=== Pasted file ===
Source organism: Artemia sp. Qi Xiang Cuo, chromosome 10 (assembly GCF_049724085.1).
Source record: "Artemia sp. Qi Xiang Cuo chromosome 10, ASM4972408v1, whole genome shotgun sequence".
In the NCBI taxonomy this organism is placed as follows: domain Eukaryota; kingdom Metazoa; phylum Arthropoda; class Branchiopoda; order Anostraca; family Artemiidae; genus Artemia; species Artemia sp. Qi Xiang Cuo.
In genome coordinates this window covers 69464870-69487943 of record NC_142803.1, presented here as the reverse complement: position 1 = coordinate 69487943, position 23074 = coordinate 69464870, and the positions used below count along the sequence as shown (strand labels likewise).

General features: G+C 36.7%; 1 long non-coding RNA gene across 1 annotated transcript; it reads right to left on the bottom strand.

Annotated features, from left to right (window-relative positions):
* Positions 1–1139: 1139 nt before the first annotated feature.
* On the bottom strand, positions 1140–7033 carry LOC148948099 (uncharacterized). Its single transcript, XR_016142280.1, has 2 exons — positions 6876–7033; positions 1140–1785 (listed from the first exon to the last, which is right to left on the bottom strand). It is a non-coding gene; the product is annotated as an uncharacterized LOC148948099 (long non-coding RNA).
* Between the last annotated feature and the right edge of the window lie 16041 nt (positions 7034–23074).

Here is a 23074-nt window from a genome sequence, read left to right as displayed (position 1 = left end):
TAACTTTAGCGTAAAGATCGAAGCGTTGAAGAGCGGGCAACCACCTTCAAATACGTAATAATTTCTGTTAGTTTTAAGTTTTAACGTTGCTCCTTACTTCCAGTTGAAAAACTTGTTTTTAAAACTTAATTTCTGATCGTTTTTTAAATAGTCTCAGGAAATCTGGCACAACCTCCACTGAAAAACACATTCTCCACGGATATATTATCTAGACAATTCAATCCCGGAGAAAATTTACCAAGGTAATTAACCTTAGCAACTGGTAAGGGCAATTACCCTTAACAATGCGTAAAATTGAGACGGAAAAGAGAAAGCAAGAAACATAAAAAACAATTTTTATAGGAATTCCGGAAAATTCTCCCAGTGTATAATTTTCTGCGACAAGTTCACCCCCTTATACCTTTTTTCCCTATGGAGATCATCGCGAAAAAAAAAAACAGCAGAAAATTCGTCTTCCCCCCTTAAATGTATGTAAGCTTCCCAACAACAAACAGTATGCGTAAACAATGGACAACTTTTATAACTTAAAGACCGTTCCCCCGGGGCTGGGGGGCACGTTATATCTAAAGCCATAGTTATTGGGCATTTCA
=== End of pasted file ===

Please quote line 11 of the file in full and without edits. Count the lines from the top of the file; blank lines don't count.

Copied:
TAACTTTAGCGTAAAGATCGAAGCGTTGAAGAGCGGGCAACCACCTTCAAATACGTAATAATTTCTGTTAGTTTTAAGTTTTAACGTTGCTCCTTACTTCCAGTTGAAAAACTTGTTTTTAAAACTTAATTTCTGATCGTTTTTTAAATAGTCTCAGGAAATCTGGCACAACCTCCACTGAAAAACACATTCTCCACGGATATATTATCTAGACAATTCAATCCCGGAGAAAATTTACCAAGGTAATTAACCTTAGCAACTGGTAAGGGCAATTACCCTTAACAATGCGTAAAATTGAGACGGAAAAGAGAAAGCAAGAAACATAAAAAACAATTTTTATAGGAATTCCGGAAAATTCTCCCAGTGTATAATTTTCTGCGACAAGTTCACCCCCTTATACCTTTTTTCCCTATGGAGATCATCGCGAAAAAAAAAAACAGCAGAAAATTCGTCTTCCCCCCTTAAATGTATGTAAGCTTCCCAACAACAAACAGTATGCGTAAACAATGGACAACTTTTATAACTTAAAGACCGTTCCCCCGGGGCTGGGGGGCACGTTATATCTAAAGCCATAGTTATTGGGCATTTCA